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Blu-Ray Review: Self-Possessed M. Night Shyamalan Fails Again in ‘Devil’

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CHICAGO – M. Night Shyamalan’s career is a morbidly fascinating train wreck. Here’s a man who seduced the mainstream viewing public and film lovers alike with the wonderful psychological drama, “The Sixth Sense,” and the enticing mystery, “Unbreakable.” Both films garnered the director a legion of devoted fans eager to see what material he would tackle next.

Unfortunately, Shyamalan’s subsequent work has consisted of one disaster after another. After the phony ending of “Signs” came the critically savaged “Village,” which inspired Shyamalan to demonize critics in his even worse follow-up, “Lady in the Water,” where he cast himself as a misunderstood savior (no joke). Then came “The Happening,” a series of knee-jerk gore gags that mankind allegedly “deserved,” probably because they decided to skip “Lady in the Water.”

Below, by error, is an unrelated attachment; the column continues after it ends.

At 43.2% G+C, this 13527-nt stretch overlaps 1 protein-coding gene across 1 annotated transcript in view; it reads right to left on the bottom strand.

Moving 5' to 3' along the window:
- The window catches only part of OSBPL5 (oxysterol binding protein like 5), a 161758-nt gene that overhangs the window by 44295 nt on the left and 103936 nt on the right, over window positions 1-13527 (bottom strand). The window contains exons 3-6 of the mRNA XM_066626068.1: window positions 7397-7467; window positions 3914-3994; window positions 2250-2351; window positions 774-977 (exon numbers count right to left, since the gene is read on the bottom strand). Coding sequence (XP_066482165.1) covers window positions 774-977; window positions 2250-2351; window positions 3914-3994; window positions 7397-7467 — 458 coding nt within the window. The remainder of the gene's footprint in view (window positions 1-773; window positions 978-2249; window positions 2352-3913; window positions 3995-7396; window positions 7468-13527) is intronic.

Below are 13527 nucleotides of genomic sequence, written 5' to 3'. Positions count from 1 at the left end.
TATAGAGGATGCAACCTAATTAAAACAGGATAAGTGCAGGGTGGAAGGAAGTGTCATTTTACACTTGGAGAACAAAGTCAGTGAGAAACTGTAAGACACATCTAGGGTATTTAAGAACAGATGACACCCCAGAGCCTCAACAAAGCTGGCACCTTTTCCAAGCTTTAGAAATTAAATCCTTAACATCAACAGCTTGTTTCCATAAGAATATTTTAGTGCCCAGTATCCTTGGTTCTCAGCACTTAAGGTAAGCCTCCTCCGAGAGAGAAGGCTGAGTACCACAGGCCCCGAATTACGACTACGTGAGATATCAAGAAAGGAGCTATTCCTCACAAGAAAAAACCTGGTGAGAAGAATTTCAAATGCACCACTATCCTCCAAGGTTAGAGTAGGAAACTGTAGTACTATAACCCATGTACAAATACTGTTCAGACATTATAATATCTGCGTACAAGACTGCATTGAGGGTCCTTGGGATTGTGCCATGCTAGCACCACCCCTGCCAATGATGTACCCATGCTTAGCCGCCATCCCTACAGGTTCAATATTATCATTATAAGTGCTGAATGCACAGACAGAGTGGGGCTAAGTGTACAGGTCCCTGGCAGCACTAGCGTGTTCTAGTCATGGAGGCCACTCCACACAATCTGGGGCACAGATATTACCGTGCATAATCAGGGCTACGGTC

HollywoodChicago.com Blu-Ray Rating: 2.0/5.0
Blu-Ray Rating: 2.0/5.0

After “The Last Airbender” hammered the final nail in the coffin of Shyamalan’s credibility, he’s now decided to give young screenwriters and directors the golden opportunity to film his lousy stories instead. “Devil” is the first installment of “The Night Chronicles,” a three-picture series of films that has provoked derisive laughter nationwide when its name appeared in trailers. It’s difficult to think of a worse way for aspiring filmmakers to launch their career. No matter how well-acted or crisply directed these films may turn out to be, they will most likely be severely marred by the inherently subpar nature of the material. That’s certainly the case with “Devil,” which simply offers more sanctimonious schlock from the limited imagination of its creator. It’s easily the best film Shyamalan has produced in years, which isn’t saying much, considering his last three pictures were among the worst of the decade. “Devil” is competently made, which in some ways makes it drearier than a laughable travesty like “Happening,” where Shyamalan’s writing and direction reached new levels of unintentional camp.